McGuinty & Duncan: Asleep at the fiscal wheel.

Ontario Finance Minister Dwight Duncan gleefully announced on Monday that Ontario’s deficit had shrunk nearly 500 million dollars and that the budget should be balanced by 2017-18. This news must be greeted with a degree of consternation rather than elation. It is my opinion that the McGuinty Liberals have been so negligent in their stewardship of Ontario’s finances and tax system that they should be turned out of office at the first opportunity.

While one could fill volumes discussing some of the frivolous boondoggles and flip flops that the Ontario taxpayers have been forced to pay for, I would like to discuss the complete inability of this government to maintain any balance or fairness in the tax system.

The Carter Commission on Taxation in 1966 set down the recommendations that became Canada’s income tax system. In 1966 it was considered impossible and too onerous to attempt to gauge the growth in the value of a private corporation year after year and thus tax a business in the hands of it’s shareholders, so a system of individual and corporate taxation was agreed upon. The mechanism that would maintain fairness and balance between the two was a theory called integration. In a properly integrated tax system there would be no benefit whether a business owner took their compensation as a shareholder, through dividends, or as an employee through salary.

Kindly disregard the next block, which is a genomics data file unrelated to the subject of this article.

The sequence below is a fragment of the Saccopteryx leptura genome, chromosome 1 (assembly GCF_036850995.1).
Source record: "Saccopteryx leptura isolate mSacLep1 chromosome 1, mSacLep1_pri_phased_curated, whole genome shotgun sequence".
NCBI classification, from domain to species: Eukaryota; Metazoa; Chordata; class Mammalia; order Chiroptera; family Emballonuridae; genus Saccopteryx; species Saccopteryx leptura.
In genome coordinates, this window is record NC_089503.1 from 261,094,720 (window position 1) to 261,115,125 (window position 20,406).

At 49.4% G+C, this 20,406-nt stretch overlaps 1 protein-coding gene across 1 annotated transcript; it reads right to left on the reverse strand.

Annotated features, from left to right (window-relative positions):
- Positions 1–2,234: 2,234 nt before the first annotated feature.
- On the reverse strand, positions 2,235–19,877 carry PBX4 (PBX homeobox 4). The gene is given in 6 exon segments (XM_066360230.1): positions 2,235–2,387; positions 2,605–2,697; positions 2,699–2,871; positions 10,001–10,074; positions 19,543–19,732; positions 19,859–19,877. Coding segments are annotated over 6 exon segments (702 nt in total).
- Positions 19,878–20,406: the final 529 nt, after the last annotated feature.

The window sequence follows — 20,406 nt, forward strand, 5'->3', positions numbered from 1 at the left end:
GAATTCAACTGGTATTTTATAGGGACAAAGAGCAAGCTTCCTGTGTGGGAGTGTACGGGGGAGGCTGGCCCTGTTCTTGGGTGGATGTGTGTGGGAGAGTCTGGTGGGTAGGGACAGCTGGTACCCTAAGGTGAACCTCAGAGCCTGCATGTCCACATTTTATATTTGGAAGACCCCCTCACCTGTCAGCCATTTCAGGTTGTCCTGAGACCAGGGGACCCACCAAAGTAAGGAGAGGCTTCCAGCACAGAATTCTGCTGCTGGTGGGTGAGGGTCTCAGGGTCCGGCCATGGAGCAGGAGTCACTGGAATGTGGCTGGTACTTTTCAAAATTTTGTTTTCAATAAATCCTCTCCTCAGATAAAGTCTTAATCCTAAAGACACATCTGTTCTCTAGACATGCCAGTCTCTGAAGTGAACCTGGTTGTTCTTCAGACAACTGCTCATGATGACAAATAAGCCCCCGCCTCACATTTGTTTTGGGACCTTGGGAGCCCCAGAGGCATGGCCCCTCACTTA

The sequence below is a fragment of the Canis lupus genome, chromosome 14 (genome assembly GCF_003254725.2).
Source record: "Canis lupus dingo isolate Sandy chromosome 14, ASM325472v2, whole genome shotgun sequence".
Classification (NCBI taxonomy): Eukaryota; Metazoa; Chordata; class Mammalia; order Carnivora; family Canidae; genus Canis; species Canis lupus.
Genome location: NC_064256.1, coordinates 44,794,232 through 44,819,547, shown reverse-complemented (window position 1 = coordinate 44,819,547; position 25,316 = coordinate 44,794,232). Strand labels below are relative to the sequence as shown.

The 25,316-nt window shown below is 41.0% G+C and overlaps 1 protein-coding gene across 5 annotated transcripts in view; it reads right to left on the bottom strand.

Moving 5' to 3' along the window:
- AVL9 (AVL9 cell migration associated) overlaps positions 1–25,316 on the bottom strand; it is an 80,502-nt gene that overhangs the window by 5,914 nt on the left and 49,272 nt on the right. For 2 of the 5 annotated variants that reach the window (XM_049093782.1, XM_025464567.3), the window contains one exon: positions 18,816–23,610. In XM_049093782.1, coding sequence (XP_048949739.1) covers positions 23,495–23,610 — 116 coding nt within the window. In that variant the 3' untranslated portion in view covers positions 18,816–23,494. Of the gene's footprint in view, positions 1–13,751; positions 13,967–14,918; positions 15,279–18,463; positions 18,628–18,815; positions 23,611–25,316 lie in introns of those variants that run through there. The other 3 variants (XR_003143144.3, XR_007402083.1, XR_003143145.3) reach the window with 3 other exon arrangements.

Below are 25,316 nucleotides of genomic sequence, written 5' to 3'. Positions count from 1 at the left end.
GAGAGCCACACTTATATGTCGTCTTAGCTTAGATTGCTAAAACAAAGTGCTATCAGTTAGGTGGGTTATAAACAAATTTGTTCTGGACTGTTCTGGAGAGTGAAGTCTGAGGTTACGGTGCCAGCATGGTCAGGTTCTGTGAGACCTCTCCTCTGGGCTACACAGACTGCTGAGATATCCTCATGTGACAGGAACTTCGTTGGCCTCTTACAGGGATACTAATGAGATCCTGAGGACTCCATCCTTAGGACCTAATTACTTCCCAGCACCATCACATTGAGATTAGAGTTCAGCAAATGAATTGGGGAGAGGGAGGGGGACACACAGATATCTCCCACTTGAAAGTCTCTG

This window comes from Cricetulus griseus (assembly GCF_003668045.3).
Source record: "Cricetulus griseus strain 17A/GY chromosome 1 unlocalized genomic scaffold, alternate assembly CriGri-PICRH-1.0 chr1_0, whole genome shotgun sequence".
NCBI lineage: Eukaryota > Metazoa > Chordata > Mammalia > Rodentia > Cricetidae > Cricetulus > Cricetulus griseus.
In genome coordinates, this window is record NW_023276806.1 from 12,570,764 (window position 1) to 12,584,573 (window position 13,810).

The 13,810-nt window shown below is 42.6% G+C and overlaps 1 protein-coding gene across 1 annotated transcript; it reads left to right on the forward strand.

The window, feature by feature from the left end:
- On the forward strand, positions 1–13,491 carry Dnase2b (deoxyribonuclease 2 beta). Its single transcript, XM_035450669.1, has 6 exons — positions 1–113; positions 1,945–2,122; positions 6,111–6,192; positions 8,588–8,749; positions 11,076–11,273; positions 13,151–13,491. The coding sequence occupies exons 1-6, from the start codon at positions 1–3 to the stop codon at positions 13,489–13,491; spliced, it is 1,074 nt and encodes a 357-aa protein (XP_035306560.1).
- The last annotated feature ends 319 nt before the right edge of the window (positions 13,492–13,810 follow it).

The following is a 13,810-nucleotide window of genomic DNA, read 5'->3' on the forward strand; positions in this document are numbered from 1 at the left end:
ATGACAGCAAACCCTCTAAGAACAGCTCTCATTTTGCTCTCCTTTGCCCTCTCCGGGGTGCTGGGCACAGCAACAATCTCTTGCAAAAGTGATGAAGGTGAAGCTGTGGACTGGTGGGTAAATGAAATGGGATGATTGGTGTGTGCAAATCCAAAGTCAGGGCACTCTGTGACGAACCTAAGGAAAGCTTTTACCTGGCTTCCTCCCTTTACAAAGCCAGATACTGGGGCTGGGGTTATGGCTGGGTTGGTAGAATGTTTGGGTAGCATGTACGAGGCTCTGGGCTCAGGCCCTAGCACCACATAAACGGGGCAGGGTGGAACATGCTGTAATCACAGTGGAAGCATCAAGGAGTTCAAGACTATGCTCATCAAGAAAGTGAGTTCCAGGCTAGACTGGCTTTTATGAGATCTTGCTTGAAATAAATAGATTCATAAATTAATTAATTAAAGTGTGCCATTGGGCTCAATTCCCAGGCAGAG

Since the 1960’s the theory has worked fairly well with provincial and federal governments alike exercising changes in tax rates to keep balance. However the government of Dalton McGuinty seems to have abandoned integration all together, with the result being a gargantuan bleeding of potential revenue, further exacerbating our already horrible fiscal situation.

The Martin and Harper governments believed that by lowering corporate taxes, but at the same time maintaining integration, that companies would be spurred on to increase capital spending and hire new workers. This remains a laudable goal. However in McGuinty’s Ontario the business owner who takes dividends only will save 4.4% in tax on the first $500,000 of corporate revenue. Add to this that dividend income does not attract the requirement to remit CPP contributions, Ontario EHT or many surtaxes and one cannot escape the fact that the business owner can drive a truck through the gap in integration that has been created.

What is shocking is that the collective minds at the provincial Ministry of Finance have failed to identify this issue and act in any fashion. The result is clear. Ontario continues to hemorrhage and run obscene deficits and federal programs such as CPP are being shortchanged likely by hundreds of millions of dollars.

As a conservative I believe that the tax system must be an incentive to spur growth and productivity not create two classes of taxpayers. Left alone the abandonment of integration will only serve to amplify inequalities, heighten a sense of class envy and erode at the pacific fabric of our society. Mr. McGuinty and Mr. Duncan had best wake up and correct their willful omission.

Trevor Parry

I am the National Sales Director for Gordon B. Lang & Assoc. Inc, Canada's largest IPP and RCA provider. I was called to the Ontario Bar in 1996 and hold a Masters Degree in History from the University of Toronto. I am currently compeleting a LLM in Taxation Law at Osgoode Hall. I am particularly interested in Tax Policy and how it may be fashioned to facilitate economic prosperity.